What Parents Can Do to Help Prevent Dating Abuse

24 July, 2012

This is the VOA Special English Health Report.

Today we take another look at teaching young people how to build healthy relationships. Last week we told you about a new study in the United States. Fifteen percent of seventh graders in that study said they had experienced physical violence in a relationship with the opposite sex. Seventh graders are about twelve years old.

Concerns about dating abuse at such a young age are leading to new programs to teach eleven- to fourteen-year-olds about healthy relationships. The northwestern state of Idaho has had a program for the last few years called Start Strong Idaho. Director Kelly Miller says healthy relationships depend on open, honest communication -- and that starts with communication between children and parents.

A middle school in Seattle, Washington

KELLY MILLER: "We need to connect with parents so parents understand that they are critical in terms of helping young people understand healthy relationships."

Ms. Miller advises parents to talk with their children anytime they can. Parent-child communication may not always prevent an abusive relationship between teenagers or preteens. But experts say it can reduce the risk. Seventy-five percent of students in the study said they talk to their parents about the issue of dating violence.

A good time to have a conversation about a difficult issue is during a family meal or after watching a movie or television show together. Kelly Miller says young people need rules and boundaries. They also need the skills to be able to resist pressure to be on the phone all the time or to text when they should be sleeping.

The Start Strong Idaho website offers some advice. For instance, watch out for these signs that a phone could be part of an abusive relationship: Feeling like you have to answer text messages or calls right away. Feeling like the texts you receive have gone from caring to controlling. Being pressured to constantly be on your phone, even when you are with friends. And being pressured to send sexual texts or pictures.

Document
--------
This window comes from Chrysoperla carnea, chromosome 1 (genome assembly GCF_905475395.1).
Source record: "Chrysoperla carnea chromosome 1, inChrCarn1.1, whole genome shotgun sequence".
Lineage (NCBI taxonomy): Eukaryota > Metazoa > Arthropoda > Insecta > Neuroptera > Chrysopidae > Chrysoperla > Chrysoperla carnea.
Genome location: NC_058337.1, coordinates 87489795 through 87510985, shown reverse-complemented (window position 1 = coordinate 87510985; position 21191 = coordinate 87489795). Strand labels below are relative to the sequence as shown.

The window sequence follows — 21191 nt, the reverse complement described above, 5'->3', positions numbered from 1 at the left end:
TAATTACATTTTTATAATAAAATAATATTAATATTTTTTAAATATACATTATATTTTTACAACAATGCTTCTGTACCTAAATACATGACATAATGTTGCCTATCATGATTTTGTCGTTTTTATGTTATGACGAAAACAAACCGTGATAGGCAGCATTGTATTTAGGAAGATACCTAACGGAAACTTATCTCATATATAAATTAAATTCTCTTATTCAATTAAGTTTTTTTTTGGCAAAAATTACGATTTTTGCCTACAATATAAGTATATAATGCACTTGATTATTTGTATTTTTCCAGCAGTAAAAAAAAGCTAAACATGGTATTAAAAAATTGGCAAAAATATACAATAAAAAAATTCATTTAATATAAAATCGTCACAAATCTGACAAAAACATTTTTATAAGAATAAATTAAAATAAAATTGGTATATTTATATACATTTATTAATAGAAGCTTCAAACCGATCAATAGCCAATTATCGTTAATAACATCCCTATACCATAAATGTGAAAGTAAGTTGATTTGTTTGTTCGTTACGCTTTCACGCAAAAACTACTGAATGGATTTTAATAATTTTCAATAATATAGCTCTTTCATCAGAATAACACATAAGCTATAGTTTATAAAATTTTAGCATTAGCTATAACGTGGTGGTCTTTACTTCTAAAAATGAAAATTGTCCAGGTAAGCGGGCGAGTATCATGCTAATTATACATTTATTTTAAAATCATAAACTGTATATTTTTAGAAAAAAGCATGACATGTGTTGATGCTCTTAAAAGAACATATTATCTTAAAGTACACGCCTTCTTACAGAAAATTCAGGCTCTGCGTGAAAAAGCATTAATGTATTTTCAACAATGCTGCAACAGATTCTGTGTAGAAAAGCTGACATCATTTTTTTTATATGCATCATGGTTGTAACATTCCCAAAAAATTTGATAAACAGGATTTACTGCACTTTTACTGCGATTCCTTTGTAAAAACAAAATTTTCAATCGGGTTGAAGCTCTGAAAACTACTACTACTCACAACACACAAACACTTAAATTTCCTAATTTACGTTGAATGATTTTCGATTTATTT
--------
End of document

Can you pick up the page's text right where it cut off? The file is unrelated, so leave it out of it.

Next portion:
Kelly Miller also tells young people not to write anything on Facebook that they would not want their parents or other family members to see. And she reminds them that there is no need to accept friend requests from strangers -- or to give your phone number to someone you don't know.

Start Strong Idaho holds separate workshops for parents and teens and also brings the two groups together. Kelly Miller says, during these meetings, families often learn things they never knew about each other.

KELLY MILLER: "One mom came up and said 'I'm so thankful there was this workshop tonight because I found out my son not only was dating but currently has two girlfriends at the same time and didn't understand the problem with that."

And that's the VOA Special English Health Report. You can read and listen to last week's program, and all of our programs for people learning English, at 51voa.com. I'm Karen Leggett.